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We know that managing the desktop environment is made very flexible by the use of group policy. But I fear that poor design and management of Policies could lead to an administrative burden that outweighs the benefits of the 'keep it simple' approach.
Regarding control of desktop features and user permissions using group policy objects, do you have a set of top three (or more) dos and don'ts for design implementation and management of group policy?
This question posed on 15 May 2002
I'm curious as to what you mean by group policy's poor design. I've encountered few design flaws in group policy itself. Group policy definitely beats the keep-it-simple approach to management, since the keep-it-simple approach really means unmanaged. Consider the cost savings of standardized configurations and restricted users versus the administrative burden, which essentially translates to "it's too hard." If it's too hard, then you're doing it the wrong way.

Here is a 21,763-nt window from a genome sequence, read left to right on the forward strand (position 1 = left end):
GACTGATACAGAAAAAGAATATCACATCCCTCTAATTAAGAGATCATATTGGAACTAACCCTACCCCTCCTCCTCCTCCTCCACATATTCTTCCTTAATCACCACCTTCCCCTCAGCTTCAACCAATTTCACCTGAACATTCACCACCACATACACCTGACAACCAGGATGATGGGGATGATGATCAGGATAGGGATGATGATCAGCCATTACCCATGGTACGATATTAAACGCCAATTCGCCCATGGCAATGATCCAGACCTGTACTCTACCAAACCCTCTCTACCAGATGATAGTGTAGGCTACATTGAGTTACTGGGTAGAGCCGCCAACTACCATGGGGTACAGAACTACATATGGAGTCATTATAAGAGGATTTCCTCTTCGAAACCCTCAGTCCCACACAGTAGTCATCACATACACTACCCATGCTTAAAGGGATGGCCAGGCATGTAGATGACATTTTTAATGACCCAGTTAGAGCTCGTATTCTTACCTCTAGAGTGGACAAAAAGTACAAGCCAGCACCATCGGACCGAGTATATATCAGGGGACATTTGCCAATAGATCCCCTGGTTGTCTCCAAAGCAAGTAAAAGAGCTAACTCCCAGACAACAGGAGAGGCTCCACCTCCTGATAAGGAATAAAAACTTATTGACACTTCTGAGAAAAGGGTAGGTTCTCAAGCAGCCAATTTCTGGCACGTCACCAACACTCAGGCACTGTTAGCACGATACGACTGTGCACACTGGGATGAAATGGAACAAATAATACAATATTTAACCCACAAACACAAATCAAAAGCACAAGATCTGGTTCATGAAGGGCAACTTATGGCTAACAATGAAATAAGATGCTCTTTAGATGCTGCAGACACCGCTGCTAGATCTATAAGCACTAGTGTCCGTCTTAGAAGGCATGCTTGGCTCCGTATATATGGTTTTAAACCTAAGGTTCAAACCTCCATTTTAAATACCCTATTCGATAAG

My top three tips are these: (1) work from a plan, instead of sitting down in front of Active Directory and hunting down policies, (2) limit what you manage at the top of the directory to important corporate-wide policies (think password policy, security policy) and delegate down less important policies, (3) prioritize policies; then, implement the high priorities and let the rest go.
There's plenty of documentation for technology best practices, such as optimizing policies. You'll find most of those on Microsoft's Web site. One thing I like to do to make managing policies easier is to create focused GPOs -- such as a GPO that contains all of the settings necessary to implement offline files and folders, so that I can identify them easier, and I'm not duplicating policies across multiple GPOs (makes updating settings easier in the future). In other words, throughout an entire organization, I might have one Redirected Folders, one Locked Screen Saver, or one Office XP security GPO that I can link to different OUs.
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